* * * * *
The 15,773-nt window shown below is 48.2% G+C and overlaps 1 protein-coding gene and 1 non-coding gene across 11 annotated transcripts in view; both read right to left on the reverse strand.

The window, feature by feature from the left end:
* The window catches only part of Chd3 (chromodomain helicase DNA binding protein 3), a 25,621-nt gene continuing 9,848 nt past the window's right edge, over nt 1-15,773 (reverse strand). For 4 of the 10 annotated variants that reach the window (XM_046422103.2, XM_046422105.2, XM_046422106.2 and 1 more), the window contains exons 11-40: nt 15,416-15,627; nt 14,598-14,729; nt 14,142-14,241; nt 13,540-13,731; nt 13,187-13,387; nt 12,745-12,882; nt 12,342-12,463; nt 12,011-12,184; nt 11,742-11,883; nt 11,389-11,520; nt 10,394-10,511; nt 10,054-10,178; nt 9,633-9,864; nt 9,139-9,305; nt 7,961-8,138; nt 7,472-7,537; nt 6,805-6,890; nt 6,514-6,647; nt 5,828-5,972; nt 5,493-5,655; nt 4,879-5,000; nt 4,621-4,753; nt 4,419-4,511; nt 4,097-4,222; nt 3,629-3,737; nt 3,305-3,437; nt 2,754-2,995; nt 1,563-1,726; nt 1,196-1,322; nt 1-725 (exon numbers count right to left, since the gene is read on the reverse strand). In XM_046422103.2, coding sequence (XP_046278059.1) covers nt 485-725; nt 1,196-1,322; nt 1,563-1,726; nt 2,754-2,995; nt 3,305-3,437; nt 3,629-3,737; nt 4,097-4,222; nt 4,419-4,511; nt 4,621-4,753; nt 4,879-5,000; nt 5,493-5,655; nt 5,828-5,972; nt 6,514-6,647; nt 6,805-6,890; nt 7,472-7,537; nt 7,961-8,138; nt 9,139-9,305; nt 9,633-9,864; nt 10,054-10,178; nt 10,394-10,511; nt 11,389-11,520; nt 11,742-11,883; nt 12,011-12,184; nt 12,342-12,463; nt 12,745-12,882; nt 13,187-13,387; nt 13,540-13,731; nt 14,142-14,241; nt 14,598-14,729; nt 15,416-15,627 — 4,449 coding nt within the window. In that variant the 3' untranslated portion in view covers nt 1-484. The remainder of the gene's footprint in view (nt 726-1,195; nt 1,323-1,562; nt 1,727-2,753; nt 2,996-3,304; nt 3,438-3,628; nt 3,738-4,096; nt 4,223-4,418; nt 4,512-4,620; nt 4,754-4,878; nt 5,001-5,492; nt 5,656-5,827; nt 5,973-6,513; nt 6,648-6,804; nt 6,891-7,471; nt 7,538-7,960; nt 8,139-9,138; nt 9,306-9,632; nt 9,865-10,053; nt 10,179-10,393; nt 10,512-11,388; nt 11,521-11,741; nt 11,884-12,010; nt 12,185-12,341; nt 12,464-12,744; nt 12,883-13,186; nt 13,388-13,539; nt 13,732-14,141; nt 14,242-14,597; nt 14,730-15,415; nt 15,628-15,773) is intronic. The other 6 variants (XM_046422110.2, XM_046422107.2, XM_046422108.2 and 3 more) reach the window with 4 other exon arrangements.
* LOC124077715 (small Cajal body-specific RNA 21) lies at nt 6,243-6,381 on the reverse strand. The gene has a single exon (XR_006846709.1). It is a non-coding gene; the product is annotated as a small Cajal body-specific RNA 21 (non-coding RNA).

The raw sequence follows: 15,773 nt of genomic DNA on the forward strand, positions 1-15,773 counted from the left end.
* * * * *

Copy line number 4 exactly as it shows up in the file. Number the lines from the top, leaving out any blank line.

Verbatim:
* LOC124077715 (small Cajal body-specific RNA 21) lies at nt 6,243-6,381 on the reverse strand. The gene has a single exon (XR_006846709.1). It is a non-coding gene; the product is annotated as a small Cajal body-specific RNA 21 (non-coding RNA).